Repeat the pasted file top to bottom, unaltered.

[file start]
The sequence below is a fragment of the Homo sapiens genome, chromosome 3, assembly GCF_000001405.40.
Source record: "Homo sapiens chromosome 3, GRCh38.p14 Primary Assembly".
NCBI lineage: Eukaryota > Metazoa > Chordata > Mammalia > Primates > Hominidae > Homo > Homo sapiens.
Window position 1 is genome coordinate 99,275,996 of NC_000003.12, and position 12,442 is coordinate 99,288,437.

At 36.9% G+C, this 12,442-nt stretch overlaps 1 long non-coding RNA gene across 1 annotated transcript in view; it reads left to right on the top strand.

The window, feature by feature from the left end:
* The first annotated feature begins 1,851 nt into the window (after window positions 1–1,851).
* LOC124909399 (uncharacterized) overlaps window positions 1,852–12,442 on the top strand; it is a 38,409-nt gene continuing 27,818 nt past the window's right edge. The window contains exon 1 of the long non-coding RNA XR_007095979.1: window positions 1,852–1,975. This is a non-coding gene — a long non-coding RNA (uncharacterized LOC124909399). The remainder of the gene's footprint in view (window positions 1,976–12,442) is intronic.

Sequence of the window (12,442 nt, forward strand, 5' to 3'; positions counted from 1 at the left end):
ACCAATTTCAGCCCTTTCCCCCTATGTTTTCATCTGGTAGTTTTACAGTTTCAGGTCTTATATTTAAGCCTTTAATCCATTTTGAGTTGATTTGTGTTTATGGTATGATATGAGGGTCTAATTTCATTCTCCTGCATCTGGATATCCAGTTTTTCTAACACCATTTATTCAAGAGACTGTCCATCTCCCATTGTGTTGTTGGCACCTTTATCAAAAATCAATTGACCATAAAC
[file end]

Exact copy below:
The sequence below is a fragment of the Homo sapiens genome, chromosome 3, assembly GCF_000001405.40.
Source record: "Homo sapiens chromosome 3, GRCh38.p14 Primary Assembly".
NCBI lineage: Eukaryota > Metazoa > Chordata > Mammalia > Primates > Hominidae > Homo > Homo sapiens.
Window position 1 is genome coordinate 99,275,996 of NC_000003.12, and position 12,442 is coordinate 99,288,437.

At 36.9% G+C, this 12,442-nt stretch overlaps 1 long non-coding RNA gene across 1 annotated transcript in view; it reads left to right on the top strand.

The window, feature by feature from the left end:
* The first annotated feature begins 1,851 nt into the window (after window positions 1–1,851).
* LOC124909399 (uncharacterized) overlaps window positions 1,852–12,442 on the top strand; it is a 38,409-nt gene continuing 27,818 nt past the window's right edge. The window contains exon 1 of the long non-coding RNA XR_007095979.1: window positions 1,852–1,975. This is a non-coding gene — a long non-coding RNA (uncharacterized LOC124909399). The remainder of the gene's footprint in view (window positions 1,976–12,442) is intronic.

Sequence of the window (12,442 nt, forward strand, 5' to 3'; positions counted from 1 at the left end):
ACCAATTTCAGCCCTTTCCCCCTATGTTTTCATCTGGTAGTTTTACAGTTTCAGGTCTTATATTTAAGCCTTTAATCCATTTTGAGTTGATTTGTGTTTATGGTATGATATGAGGGTCTAATTTCATTCTCCTGCATCTGGATATCCAGTTTTTCTAACACCATTTATTCAAGAGACTGTCCATCTCCCATTGTGTTGTTGGCACCTTTATCAAAAATCAATTGACCATAAAC